As you probably remember, Manu Ginobili received an exit physical from the Spurs in which a stress fracture was found in his fibula. The Spurs doctors set a timetable of eight weeks for it to heal, which guaranteed Manu was going to miss the World Cup to be held in Spain in late August. Manu sought a second opinion and an independent doctor was more optimistic, setting the timetable at four to five weeks. Manu communicated to the Spurs that he would have the tests redone on the 25th and, if the injury was better, he would represent Argentina in the summer. That was 20 days ago.
Recently Manu gave an interview to a local Bahia Blanca radio and said he's very optimistic he will play in the FIBA World Cup, as transcribed by Olé and La Nación. Ginobili said the area doesn't hurt to the touch like it did at the end of the NBA season and he believes the injury might have healed. He will have the tests redone not on the 25th but the week after*. If the injury is not better, he will sit out the tournament. But if it is, he'll start ramping up his workouts, which up until this point have been limited to riding the stationary bike to avoid impact.
And here's when things get murky. The head doctor of the Argentine Basketball Association Diego Grippo said he was confident Manu will play based on the fact that he has played through the injury before, as transcribed from an interview with the radio show Uno Contra Uno by La Nación newspaper. Grippo went on to say that they will have new tests and will compare them to the previous test results to see how the injury has evolved and figure out where they go from there. But reading between the lines it seems Manu might be ready to play through the injury again, just like he did for the Spurs.
According to plugged-in Argentine journalists, the Spurs were pretty adamant about Manu not playing. Ginobili held his ground and got Pop's approval to make his decision when he was ready. What really complicates things is that there seems to be an understandable distrust from Manu towards the Spurs' doctors. He has basically come out and said a few times in the press that they are not impartial. Obviously neither is Grippo but there is a level of trust, since he has been with the national team for a long time. So basically there are two biased doctors and one independent doctor involved. And the decision will be made by Manu. It's a very strange situation.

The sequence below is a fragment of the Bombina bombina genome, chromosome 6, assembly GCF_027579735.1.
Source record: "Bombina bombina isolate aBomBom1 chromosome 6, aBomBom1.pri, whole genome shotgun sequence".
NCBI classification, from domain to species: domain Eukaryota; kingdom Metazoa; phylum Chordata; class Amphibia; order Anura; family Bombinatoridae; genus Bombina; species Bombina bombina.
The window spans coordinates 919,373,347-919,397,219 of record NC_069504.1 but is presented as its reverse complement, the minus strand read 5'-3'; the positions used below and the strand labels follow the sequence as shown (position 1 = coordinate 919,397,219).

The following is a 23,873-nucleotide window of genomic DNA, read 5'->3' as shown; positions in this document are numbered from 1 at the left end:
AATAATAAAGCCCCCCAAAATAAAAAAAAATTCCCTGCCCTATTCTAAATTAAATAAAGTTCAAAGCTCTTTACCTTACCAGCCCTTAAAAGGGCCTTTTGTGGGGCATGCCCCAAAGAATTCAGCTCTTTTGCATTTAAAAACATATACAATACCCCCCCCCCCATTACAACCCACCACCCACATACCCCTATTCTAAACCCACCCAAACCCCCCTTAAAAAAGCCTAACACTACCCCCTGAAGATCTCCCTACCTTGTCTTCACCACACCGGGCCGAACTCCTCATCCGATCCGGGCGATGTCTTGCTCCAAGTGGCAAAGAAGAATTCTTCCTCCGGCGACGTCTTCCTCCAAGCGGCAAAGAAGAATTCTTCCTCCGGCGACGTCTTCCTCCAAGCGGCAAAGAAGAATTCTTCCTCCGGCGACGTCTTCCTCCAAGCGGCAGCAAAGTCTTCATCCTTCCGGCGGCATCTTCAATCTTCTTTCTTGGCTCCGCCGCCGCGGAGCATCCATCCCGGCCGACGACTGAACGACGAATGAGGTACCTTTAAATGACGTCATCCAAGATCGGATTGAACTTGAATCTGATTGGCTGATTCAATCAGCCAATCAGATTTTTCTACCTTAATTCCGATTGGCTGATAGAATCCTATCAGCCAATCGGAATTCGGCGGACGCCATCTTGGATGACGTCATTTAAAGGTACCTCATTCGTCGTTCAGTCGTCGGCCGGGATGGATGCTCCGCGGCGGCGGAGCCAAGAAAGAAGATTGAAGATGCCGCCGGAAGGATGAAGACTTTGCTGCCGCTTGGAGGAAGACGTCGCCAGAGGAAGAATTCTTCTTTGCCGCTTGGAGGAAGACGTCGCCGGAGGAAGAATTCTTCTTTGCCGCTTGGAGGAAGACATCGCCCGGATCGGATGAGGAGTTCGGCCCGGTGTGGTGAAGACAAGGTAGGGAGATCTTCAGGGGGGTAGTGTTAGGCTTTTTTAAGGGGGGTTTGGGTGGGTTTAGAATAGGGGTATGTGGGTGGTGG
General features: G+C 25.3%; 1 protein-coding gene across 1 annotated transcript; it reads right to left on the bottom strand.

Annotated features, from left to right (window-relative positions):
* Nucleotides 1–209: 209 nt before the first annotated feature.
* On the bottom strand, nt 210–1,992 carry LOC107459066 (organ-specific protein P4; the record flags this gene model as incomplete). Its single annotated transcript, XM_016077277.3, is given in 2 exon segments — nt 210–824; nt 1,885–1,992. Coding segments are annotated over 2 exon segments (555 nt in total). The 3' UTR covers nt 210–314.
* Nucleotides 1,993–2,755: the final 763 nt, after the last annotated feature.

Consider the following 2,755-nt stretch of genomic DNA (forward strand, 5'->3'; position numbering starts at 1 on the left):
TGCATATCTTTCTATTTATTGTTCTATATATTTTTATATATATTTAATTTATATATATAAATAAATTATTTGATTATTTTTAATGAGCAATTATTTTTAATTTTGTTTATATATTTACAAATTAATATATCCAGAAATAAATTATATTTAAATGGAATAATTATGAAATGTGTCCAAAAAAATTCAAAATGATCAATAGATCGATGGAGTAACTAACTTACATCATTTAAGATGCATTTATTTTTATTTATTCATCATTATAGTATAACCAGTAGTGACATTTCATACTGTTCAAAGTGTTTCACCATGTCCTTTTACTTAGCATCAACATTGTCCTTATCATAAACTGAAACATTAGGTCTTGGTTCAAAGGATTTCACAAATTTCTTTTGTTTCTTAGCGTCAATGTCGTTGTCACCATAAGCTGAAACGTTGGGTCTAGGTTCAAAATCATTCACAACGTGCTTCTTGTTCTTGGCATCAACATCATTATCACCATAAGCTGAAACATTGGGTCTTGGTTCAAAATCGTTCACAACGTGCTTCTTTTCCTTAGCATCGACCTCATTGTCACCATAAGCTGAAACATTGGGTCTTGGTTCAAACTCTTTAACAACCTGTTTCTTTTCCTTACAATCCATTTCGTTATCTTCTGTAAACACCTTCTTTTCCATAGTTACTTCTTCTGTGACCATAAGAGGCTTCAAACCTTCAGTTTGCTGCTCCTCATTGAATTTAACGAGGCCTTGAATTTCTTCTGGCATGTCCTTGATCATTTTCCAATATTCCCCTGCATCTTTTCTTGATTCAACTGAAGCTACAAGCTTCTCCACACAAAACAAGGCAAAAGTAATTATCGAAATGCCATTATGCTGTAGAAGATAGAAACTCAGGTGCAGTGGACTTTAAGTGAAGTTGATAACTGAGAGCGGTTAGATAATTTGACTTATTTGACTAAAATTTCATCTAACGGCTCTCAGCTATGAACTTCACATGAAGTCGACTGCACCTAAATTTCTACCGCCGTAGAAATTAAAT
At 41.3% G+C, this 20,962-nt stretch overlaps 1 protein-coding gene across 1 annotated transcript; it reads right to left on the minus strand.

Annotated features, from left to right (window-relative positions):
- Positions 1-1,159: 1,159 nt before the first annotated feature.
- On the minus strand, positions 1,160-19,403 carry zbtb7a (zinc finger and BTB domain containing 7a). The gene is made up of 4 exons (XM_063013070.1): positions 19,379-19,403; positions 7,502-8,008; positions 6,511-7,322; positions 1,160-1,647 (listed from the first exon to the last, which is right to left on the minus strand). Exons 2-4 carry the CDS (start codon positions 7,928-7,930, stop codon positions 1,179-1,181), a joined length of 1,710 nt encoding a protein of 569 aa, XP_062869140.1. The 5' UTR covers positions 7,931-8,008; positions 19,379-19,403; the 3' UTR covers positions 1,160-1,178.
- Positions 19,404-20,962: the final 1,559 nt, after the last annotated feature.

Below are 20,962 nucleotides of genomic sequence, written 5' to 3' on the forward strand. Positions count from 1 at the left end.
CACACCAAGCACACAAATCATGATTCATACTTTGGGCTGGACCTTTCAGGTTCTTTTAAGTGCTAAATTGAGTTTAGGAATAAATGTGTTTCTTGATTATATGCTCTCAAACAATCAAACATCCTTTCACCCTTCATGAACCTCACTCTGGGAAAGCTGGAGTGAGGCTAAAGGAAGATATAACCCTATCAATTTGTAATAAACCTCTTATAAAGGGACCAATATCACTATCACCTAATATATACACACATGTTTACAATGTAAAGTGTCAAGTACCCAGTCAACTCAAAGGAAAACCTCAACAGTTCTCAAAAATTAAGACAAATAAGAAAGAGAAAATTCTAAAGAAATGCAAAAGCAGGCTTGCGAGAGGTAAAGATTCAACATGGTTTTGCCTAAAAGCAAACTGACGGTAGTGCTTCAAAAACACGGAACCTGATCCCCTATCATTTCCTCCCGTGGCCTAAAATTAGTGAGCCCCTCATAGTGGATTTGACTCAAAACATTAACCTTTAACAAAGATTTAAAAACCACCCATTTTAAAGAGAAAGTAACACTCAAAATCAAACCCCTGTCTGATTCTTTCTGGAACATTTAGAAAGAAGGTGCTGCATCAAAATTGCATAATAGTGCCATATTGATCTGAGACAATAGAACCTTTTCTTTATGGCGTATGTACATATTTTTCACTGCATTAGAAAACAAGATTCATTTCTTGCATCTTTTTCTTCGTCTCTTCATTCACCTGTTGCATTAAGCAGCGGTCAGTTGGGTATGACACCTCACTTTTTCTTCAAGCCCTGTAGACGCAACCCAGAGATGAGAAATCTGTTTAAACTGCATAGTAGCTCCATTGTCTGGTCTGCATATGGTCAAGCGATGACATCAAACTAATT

If I were to guess how things will play out, I believe the new tests would have to reveal a setback with the injury -- or at least only minimal improvement -- for Manu to sit out the World Cup. Ginobili has been confident he was going to play from the beginning and is now more optimistic than ever. The national team's physician is confident. And it does look like the initial prognosis might have been so conservative as to put pressure on him to not play -- or at least circumstances suggest that's what Manu thinks. Ginobili is determined to play if he is physically able, and that might include playing through an injury. So it really looks like Manu will play, at least from the information available at the moment.
It's really unfortunate how bad most of the parties here look. If Manu is right and team doctors exaggerated the recovery time at the front office's request, a bond of trust might have broken. When he hints toward this, Manu doesn't seem necessarily angry, just like it's part of the business. But that initial impression plus the opinion from the independent doctor in Chicago probably fuel Ginobili's optimism. Manu hasn't played in over a month and if the tests reveal that the injury is in fact better, the Spurs will come out of this looking pretty poorly, especially considering they had no problem with Manu playing through the stress fracture through the playoffs.
If the injury is not fully healed and Manu decides to play through it, Ginobili and the national team doctors will appear reckless. At this point it truly seems like Manu is the one pushing to play but, as I've mentioned before, there are outside pressures nudging him in that direction as well. The latest comes from a deep institutional crisis in the Argentine Basketball Association. Poor management has left the association with debt and it had a hard time securing insurance for the players who will play in the FIBA Americas championship in Venezuela. The players traveled coach and had a seven hour layover and there have been rumors about a boycott. In that environment, a lot of eyes are on Manu, who has already expressed his disappointment with management.
So we have: a) a franchise that, at least in the eyes of the player, has exaggerated the severity of an injury to encourage him to rest instead of playing for his beloved national team; b) a national team that desperately needs Manu, even if he has to play through injury; c) a headstrong star that is usually rational but has no problem taking risks with his own body and ; d) Argentine basketball at a crossroads, just as the moment approaches for the Golden Generation to pass the torch. To call the situation merely complicated would be a severe understatement.
Hopefully, once the tests are done, we'll have a better understanding of where Manu stands. Ginobili has said that even though he wants to play, he will sit out the tournament if he's still injured. If he's healed in these past 35 days, then he will play, just as he planned to before finding out the extent of the injury. And if the tests are inconclusive, we have no option but to wait and hope Manu weighs the risks versus the rewards and makes the right decision for him, whatever that ends up being. Whatever the case, we'll know soon enough.
*new information has emerged that indicates Manu will in fact have the tests redone on the 25th, as originally planned.